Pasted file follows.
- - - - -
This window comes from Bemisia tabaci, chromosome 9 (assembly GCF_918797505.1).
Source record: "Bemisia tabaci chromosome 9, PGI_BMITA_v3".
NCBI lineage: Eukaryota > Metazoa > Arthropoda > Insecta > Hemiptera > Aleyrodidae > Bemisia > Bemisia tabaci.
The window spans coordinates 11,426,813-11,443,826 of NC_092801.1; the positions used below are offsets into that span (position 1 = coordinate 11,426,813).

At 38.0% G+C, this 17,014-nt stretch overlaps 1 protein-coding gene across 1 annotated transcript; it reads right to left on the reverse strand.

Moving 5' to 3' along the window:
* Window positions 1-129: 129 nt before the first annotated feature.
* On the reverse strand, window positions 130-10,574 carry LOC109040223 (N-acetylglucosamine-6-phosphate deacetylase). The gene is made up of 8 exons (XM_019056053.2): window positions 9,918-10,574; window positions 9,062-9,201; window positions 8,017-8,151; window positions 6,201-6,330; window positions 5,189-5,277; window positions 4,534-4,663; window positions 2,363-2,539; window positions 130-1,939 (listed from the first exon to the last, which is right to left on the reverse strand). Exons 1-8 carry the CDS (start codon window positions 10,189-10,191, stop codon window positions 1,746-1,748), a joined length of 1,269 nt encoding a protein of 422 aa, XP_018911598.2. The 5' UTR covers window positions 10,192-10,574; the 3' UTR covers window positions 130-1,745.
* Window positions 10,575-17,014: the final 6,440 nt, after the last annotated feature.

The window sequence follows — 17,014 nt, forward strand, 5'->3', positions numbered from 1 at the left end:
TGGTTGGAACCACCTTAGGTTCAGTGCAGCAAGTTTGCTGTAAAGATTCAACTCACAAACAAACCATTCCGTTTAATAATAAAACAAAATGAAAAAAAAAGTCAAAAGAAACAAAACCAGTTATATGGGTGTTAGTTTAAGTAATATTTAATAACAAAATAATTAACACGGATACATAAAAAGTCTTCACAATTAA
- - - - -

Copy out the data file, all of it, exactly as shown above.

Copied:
This window comes from Bemisia tabaci, chromosome 9 (assembly GCF_918797505.1).
Source record: "Bemisia tabaci chromosome 9, PGI_BMITA_v3".
NCBI lineage: Eukaryota > Metazoa > Arthropoda > Insecta > Hemiptera > Aleyrodidae > Bemisia > Bemisia tabaci.
The window spans coordinates 11,426,813-11,443,826 of NC_092801.1; the positions used below are offsets into that span (position 1 = coordinate 11,426,813).

At 38.0% G+C, this 17,014-nt stretch overlaps 1 protein-coding gene across 1 annotated transcript; it reads right to left on the reverse strand.

Moving 5' to 3' along the window:
* Window positions 1-129: 129 nt before the first annotated feature.
* On the reverse strand, window positions 130-10,574 carry LOC109040223 (N-acetylglucosamine-6-phosphate deacetylase). The gene is made up of 8 exons (XM_019056053.2): window positions 9,918-10,574; window positions 9,062-9,201; window positions 8,017-8,151; window positions 6,201-6,330; window positions 5,189-5,277; window positions 4,534-4,663; window positions 2,363-2,539; window positions 130-1,939 (listed from the first exon to the last, which is right to left on the reverse strand). Exons 1-8 carry the CDS (start codon window positions 10,189-10,191, stop codon window positions 1,746-1,748), a joined length of 1,269 nt encoding a protein of 422 aa, XP_018911598.2. The 5' UTR covers window positions 10,192-10,574; the 3' UTR covers window positions 130-1,745.
* Window positions 10,575-17,014: the final 6,440 nt, after the last annotated feature.

The window sequence follows — 17,014 nt, forward strand, 5'->3', positions numbered from 1 at the left end:
TGGTTGGAACCACCTTAGGTTCAGTGCAGCAAGTTTGCTGTAAAGATTCAACTCACAAACAAACCATTCCGTTTAATAATAAAACAAAATGAAAAAAAAAGTCAAAAGAAACAAAACCAGTTATATGGGTGTTAGTTTAAGTAATATTTAATAACAAAATAATTAACACGGATACATAAAAAGTCTTCACAATTAA